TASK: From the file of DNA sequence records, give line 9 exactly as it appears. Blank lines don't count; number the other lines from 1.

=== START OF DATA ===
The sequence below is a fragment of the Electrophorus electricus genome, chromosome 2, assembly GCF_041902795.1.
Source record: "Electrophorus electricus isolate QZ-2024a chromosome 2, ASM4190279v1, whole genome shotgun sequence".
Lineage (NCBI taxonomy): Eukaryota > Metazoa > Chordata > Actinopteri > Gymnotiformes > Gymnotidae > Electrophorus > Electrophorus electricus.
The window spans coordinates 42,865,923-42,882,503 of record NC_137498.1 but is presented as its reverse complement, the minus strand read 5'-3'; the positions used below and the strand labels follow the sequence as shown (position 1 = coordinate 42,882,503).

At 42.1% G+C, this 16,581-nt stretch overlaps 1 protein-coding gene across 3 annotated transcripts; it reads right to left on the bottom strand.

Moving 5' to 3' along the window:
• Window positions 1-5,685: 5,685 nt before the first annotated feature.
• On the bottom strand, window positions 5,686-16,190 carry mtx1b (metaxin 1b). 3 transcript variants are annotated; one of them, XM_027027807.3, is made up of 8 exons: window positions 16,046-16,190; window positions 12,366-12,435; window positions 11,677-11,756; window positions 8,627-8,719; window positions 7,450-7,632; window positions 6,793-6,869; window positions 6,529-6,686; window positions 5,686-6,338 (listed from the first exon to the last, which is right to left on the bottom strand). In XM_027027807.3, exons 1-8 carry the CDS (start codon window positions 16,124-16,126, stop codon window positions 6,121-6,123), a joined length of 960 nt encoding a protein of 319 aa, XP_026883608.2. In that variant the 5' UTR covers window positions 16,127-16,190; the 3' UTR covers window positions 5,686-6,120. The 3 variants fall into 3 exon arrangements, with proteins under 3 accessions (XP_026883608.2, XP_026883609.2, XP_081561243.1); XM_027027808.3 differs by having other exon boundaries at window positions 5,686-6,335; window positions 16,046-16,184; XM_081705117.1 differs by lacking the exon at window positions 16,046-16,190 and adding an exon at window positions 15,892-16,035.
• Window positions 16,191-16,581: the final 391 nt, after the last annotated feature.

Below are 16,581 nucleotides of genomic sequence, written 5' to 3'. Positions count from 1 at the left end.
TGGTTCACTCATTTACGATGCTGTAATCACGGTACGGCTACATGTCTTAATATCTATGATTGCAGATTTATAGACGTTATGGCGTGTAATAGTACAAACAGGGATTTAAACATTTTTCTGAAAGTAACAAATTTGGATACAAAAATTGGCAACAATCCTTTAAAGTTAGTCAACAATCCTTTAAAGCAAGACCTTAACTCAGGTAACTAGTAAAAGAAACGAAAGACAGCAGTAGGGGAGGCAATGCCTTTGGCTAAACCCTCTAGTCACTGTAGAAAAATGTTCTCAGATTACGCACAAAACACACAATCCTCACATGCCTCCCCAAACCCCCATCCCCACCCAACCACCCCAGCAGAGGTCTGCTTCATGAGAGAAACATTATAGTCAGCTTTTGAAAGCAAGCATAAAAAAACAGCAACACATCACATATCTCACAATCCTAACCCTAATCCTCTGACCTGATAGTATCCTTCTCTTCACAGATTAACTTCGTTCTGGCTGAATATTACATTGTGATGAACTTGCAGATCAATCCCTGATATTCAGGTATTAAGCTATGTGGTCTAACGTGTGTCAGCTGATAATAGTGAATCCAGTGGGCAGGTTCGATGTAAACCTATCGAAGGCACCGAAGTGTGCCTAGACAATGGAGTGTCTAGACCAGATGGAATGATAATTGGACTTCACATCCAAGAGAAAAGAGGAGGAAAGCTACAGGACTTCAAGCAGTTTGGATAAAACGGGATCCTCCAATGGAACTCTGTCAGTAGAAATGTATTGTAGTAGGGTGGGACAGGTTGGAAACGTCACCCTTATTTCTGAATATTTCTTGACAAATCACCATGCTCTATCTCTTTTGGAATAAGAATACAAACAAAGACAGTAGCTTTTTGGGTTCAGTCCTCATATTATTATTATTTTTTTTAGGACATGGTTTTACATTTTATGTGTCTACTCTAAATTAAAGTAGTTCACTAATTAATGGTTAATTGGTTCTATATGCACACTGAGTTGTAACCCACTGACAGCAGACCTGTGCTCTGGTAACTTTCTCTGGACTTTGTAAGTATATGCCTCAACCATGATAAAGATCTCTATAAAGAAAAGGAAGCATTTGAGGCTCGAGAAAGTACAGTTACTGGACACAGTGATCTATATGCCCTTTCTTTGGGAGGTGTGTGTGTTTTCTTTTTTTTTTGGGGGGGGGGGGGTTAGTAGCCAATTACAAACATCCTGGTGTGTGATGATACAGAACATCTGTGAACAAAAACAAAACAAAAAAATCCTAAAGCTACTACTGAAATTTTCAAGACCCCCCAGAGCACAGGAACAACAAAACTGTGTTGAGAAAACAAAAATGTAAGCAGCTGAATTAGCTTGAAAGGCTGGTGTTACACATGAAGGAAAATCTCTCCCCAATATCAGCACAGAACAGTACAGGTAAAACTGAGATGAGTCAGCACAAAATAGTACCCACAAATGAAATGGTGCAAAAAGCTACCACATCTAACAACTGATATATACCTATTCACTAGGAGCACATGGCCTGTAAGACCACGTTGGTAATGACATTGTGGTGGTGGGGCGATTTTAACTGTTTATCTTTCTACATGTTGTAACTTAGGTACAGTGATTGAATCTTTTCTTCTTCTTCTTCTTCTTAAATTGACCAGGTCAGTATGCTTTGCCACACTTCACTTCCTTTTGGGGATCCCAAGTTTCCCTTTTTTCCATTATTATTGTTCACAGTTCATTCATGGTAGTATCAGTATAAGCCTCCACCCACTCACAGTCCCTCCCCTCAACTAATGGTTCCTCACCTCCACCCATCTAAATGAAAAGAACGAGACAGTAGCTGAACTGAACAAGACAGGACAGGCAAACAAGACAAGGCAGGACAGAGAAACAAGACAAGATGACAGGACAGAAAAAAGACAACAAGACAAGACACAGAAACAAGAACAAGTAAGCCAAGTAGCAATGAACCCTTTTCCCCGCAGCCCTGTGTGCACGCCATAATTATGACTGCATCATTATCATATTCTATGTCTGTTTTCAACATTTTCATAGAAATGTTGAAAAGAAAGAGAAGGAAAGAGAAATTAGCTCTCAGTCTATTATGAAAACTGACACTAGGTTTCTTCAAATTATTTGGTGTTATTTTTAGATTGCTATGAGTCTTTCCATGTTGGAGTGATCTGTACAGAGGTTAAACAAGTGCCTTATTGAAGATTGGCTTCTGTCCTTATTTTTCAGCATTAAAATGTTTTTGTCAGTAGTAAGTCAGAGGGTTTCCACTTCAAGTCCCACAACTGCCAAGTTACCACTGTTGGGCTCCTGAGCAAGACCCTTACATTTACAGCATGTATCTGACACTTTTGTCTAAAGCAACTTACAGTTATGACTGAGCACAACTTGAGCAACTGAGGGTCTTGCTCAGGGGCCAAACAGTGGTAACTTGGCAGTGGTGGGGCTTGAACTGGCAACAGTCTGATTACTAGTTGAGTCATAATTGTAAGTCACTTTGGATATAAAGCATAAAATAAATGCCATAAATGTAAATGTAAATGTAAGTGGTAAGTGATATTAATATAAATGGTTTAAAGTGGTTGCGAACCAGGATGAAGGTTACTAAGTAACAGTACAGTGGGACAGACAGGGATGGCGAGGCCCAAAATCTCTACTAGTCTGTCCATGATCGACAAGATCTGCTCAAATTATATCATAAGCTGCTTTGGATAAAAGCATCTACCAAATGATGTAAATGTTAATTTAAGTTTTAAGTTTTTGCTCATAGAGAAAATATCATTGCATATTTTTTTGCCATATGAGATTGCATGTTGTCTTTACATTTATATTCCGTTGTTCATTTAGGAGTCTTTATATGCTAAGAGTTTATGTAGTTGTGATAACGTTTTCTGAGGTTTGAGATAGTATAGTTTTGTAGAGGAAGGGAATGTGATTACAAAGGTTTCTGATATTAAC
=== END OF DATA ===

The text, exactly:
• Window positions 16,191-16,581: the final 391 nt, after the last annotated feature.